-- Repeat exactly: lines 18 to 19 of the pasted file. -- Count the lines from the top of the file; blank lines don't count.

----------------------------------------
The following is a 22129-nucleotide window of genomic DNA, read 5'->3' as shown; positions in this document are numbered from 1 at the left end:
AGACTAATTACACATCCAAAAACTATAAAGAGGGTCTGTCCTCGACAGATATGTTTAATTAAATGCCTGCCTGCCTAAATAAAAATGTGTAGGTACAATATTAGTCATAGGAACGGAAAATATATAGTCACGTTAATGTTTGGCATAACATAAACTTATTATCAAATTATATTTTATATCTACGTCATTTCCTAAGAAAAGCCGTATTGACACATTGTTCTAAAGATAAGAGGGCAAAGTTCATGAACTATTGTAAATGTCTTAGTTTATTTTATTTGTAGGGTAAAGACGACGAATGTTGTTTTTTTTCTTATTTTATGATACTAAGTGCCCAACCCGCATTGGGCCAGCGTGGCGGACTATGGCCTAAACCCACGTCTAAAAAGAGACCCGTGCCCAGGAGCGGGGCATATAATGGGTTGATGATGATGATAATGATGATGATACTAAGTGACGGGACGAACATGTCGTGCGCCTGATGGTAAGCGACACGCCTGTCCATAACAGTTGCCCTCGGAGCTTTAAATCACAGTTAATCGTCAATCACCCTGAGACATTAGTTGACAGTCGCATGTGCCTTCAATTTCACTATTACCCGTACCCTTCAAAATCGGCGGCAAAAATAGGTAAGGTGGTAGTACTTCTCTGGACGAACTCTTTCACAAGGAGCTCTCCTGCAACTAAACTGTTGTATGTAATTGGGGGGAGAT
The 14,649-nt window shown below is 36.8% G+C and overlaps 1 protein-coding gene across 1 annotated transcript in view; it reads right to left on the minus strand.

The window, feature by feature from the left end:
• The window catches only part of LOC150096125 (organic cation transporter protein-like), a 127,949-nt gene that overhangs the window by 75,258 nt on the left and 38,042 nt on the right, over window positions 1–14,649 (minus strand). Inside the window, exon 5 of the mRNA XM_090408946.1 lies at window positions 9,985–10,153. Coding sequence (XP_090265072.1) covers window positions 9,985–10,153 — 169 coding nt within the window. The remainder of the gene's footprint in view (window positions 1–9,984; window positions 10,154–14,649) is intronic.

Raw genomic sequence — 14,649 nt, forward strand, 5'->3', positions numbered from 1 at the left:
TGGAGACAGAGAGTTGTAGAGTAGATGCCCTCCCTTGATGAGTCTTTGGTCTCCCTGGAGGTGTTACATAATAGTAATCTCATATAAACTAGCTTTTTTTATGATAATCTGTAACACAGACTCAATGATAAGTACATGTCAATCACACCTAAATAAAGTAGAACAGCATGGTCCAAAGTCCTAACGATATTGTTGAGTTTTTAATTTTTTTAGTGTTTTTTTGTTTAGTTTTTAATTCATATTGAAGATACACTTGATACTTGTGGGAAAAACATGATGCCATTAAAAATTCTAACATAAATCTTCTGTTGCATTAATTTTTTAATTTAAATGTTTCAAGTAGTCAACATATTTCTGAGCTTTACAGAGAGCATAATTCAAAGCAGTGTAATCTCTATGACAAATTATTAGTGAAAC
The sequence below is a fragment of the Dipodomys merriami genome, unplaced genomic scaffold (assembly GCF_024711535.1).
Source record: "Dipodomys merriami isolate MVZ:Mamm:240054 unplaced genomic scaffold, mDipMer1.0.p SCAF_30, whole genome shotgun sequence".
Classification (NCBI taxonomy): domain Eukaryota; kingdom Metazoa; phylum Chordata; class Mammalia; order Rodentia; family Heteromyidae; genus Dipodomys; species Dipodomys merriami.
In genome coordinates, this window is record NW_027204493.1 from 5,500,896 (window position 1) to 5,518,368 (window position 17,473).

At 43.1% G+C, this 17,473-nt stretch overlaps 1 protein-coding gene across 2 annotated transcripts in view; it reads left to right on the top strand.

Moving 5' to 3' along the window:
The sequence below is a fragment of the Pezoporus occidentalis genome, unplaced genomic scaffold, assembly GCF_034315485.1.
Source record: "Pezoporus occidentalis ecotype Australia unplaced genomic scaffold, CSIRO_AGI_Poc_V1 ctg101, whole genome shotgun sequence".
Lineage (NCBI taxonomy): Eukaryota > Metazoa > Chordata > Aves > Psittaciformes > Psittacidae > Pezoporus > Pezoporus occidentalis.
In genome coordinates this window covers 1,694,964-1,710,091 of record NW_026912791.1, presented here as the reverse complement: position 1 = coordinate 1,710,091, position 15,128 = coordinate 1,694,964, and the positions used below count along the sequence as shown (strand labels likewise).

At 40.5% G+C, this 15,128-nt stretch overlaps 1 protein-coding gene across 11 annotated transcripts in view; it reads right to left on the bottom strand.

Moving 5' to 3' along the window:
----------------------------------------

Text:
At 40.5% G+C, this 15,128-nt stretch overlaps 1 protein-coding gene across 11 annotated transcripts in view; it reads right to left on the bottom strand.

Moving 5' to 3' along the window: